Conditions like cancer, heart disease and AIDS strike fear into the heart of anybody with a elementary knowledge of health. So-called "invisible" conditions like rheumatoid arthritis, chronic migraine headaches and chronic fatigue syndrome, on the other hand, may be met with blank stares – or worse, dismissiveness. But to the person who lives with these conditions, life is profoundly different and more difficult than it was before its onset.
This Crawford Family Forum panel discussed what makes a medical condition "invisible": What is unique about the suffering of someone who has R.A. or chronic migraine headaches? What challenges does that person face in communicating her or his condition to a health provider? And is this a matter of public health?
This discussion also looked at how invisible conditions affect low-income communities, where there's a widespread lack of access to primary care, let alone the specialists who treat R.A. and severe migraines. What options does an uninsured, single mother living with migraines have?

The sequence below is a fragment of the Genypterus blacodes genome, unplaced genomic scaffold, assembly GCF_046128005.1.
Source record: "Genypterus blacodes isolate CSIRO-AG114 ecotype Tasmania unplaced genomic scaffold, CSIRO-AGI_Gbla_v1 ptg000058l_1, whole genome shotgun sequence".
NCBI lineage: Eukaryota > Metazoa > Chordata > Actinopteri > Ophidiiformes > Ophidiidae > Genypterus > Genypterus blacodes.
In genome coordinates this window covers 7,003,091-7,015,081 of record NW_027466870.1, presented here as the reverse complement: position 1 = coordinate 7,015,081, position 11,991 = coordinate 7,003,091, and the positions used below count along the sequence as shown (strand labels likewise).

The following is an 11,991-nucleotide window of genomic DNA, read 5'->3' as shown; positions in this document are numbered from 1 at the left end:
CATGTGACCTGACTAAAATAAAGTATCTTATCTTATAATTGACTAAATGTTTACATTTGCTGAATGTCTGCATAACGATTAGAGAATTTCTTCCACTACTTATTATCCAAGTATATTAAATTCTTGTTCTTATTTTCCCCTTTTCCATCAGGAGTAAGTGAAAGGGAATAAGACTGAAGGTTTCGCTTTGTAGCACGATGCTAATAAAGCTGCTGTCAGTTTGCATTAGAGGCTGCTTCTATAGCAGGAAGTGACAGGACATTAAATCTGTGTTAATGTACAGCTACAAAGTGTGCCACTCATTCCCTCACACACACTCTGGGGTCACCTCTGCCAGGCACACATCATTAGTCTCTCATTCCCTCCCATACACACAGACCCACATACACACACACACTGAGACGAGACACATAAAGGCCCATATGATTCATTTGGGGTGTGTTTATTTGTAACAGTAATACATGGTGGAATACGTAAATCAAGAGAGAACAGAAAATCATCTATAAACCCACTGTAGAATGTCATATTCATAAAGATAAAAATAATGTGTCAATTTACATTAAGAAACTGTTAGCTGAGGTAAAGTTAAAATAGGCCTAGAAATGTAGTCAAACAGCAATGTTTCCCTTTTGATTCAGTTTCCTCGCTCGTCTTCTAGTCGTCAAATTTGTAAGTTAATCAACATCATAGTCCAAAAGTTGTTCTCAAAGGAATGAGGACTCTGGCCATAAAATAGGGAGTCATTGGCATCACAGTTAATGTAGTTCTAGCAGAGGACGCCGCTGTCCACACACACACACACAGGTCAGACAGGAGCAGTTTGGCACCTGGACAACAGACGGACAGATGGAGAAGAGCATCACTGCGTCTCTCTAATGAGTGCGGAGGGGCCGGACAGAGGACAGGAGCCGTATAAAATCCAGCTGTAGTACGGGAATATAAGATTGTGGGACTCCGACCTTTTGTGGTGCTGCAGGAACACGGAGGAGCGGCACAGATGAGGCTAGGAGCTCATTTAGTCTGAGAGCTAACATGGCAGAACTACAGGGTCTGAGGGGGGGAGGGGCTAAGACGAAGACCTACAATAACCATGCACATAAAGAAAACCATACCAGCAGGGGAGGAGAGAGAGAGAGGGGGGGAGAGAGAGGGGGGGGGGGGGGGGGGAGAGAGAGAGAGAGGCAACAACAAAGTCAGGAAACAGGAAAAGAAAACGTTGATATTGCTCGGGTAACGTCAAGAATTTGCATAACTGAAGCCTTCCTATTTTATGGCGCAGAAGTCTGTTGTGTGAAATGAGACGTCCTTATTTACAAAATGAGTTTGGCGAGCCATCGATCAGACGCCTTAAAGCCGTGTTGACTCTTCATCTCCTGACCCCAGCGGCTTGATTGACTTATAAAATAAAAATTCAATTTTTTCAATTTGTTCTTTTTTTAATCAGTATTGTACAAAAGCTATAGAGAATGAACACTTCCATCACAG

Dr. Andrew Charles, professor of neurology at UCLA's David Geffen School of Medicine and the director of the school's Headache Research & Treatment Program
Arlene Grau, patient living with rheumatoid arthritis, migraines and fibromyalgia
Nancy Clifton-Hawkins, principal consultant at public health consulting firm Clifton-Hawkins and Associates
José Martinez, KPCC reporter on health and quality of life in South Los Angeles